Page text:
Paul Nash first discovered Wittenham Clumps, two ‘dome-like hills’ in Oxfordshire with a ‘curiously symmetrical sculptural form’ in 1911. Between 1912 and 1946 he would paint them repeatedly as he sought to encapsulate there and in other places (such as the South Downs and the stone circles of Aylesbury) the idea of a ‘spirit of place’. Yet his engagement with the mystery and magic he found in certain landscapes was only one strand in the rich legacy of work left by Paul Nash. In his time he was official war artist in two world wars, and a pioneering figure at the heart of a group of artists who brought surrealism into British art, a painter who utilised photography, collage and assemblage in pursuit of his vision.
All of these aspects of Paul Nash’s work are explored in depth in Tate Britain’s vast and definitive exhibition which we saw while in London. It is a huge show of more than 160 works which convincingly presents Nash as not only a war artist of great importance, and a pioneering figure of the British avant-garde in the 1930s, but also as a romantic in the tradition of William Blake and Samuel Palmer, who, like them, created visionary landscapes drenched in symbolism and painted as if in a dream. Continue reading “Paul Nash at Tate Britain: searching for a different angle of vision”
While I was in London, I went to the V&A to see the exhibition, You Say You Want a Revolution? Records and Rebels 1966 – 1970. I had expected to be confronted with a mass of memorabilia, images and text. What I discovered was one of best executed and clearly articulated exhibitions that I’ve ever seen. In large part this was due to someone’s brilliant idea of utilising the magic of (I presume) Bluetooth headphones which offered a contextual soundtrack that changed as you drew near to a particular display or video. Continue reading “You Say You Want a Revolution? A brilliant V&A exhibition brings the Sixties to life, and questions the decade’s legacy”
I guess we’re all familiar with the way in which the French Impressionists shook up the art world in the 1870s by depicting landscapes and scenes from modern everyday life often painted outdoors using bright, pure colours applied with rapid, often visible brush-strokes.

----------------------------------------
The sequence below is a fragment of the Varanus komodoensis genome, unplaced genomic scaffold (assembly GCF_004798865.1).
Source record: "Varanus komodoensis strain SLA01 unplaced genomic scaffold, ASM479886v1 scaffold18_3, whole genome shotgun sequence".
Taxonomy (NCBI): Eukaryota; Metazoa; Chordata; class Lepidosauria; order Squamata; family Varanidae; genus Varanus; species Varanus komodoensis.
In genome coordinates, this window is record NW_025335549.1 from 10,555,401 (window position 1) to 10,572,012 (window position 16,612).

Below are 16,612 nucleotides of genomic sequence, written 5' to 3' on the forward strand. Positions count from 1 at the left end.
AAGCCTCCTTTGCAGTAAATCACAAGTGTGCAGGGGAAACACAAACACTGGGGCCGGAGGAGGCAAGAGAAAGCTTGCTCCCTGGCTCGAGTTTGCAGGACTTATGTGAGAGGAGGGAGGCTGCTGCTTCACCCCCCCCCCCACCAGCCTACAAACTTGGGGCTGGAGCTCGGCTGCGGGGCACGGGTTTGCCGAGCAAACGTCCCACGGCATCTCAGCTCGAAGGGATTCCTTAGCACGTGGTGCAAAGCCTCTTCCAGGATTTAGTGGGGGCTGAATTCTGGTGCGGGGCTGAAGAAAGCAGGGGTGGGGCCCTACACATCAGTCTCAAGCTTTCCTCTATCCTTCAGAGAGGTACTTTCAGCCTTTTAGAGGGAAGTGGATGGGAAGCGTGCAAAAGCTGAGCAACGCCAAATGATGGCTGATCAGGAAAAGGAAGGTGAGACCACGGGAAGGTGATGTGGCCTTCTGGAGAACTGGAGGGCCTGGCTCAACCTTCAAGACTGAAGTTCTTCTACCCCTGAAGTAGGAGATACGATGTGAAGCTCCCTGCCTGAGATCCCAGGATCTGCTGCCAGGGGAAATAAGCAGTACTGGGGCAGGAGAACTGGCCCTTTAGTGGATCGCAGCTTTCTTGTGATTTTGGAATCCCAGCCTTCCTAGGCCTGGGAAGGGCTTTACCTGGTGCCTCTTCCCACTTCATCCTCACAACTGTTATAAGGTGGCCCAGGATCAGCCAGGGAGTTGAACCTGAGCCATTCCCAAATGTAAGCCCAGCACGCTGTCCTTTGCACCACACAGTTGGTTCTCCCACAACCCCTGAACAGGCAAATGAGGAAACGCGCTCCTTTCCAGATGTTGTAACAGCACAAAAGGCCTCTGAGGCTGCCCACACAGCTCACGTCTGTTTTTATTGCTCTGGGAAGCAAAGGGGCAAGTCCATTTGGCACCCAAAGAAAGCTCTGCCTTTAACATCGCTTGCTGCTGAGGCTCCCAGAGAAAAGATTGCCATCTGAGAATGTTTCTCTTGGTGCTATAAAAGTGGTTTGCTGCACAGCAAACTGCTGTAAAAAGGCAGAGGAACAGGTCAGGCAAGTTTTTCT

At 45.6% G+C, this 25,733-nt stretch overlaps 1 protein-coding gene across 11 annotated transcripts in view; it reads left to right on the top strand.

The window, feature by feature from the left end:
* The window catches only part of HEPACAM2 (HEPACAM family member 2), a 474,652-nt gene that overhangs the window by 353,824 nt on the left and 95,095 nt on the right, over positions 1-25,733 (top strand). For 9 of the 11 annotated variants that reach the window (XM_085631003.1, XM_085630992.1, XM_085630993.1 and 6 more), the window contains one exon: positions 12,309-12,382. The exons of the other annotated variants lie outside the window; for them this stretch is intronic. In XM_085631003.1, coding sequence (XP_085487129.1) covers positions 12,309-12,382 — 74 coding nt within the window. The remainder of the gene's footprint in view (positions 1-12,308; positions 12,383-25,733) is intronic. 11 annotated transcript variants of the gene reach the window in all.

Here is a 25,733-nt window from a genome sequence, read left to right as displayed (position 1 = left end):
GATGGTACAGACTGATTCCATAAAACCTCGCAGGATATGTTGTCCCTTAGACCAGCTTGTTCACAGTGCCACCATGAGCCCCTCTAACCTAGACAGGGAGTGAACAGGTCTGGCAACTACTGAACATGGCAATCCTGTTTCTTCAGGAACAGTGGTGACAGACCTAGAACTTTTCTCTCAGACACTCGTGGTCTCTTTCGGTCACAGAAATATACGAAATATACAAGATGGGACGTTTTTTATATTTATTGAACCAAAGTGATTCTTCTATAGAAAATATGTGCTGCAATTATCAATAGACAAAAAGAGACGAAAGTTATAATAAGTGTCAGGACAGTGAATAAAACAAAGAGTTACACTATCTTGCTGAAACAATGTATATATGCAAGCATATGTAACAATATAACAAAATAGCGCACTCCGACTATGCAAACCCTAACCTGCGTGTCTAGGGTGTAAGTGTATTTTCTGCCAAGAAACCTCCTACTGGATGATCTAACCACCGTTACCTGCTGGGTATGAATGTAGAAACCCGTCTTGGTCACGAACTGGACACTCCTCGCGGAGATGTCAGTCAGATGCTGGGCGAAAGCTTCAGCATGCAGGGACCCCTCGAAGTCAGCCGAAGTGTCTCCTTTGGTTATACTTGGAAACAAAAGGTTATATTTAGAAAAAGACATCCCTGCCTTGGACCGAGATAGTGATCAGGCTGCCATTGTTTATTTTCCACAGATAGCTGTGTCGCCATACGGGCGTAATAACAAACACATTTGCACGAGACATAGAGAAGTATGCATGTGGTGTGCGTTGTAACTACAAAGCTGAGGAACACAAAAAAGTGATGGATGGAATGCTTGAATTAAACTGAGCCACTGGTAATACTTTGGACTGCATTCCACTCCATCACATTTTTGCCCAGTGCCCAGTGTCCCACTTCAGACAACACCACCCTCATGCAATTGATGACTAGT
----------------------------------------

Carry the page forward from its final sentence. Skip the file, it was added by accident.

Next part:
What I didn’t know – until I found some of their paintings in the Rijkmuseum last month – was that at the same time a group of Dutch painters were similarly intent on representing the changing modern landscape of their country and daily life of its people; artists who, like their French counterparts, were keen to capture the sensation of the moment, and shifting patterns of light on the landscape by working in the open air.
The key difference lay in the Dutch artists’ initial preference for muted colours. Painting under the grey skies of the Netherlands the group became known as the ‘Grey School’, then later as the ‘Hague School’. Continue reading “Out and about with the Hague School”
It’s one of my favourite paintings. A view of ordinary houses in an ordinary street, the weathered brickwork, window leads and wooden shutters finely detailed, and a few incidental details of everyday life – two children at play, a woman sewing in a doorway, while another is glimpsed in a side passage reaching into a barrel.
In Amsterdam on my way back from the Bosch exhibition in ‘s-Hertogenbosch last month, losing my way in the Rijksmuseum, I chanced upon it in a distant side-room where it was the centrepiece of a small but fascinating exhibit: Vermeer’s Little Street Discovered! Continue reading “Vermeer’s ‘Little Street’ Discovered!”
The first picture that you see when you enter the exhibition, Hieronymus Bosch: Visions of Genius, at Noordbrabants Museum in the painter’s home town of ‘s-Hertogenbosch depicts a careworn traveller making his way through the kind of landscape you can still see if you step beyond the town’s medieval battlements. Continue reading “Hieronymus Bosch: visions of Hell and earthly delights in an astonishing exhibition”
Matisse in Focus at Tate Liverpool brings together fifteen paintings from the Tate collection to provide an overview of the artist’s work across five decades. Its centrepiece is The Snail, the largest and most popular of Matisse’s cut-out works; after this show closes, it will never travel outside London again. Continue reading “Matisse in Focus at Tate Liverpool: The Snail’s last outing”
Passing through London on our way back from the David Jones show in Chichester, I decided to take a look at the current exhibition at the British Library: West Africa: Word, Symbol, Song. It’s an ambitious survey of literature, art and music from the great African empires of the Middle Ages to expressions of rapid cultural and political change across West Africa in recent decades. Continue reading “West Africa: Word, Symbol, Song at the British Library”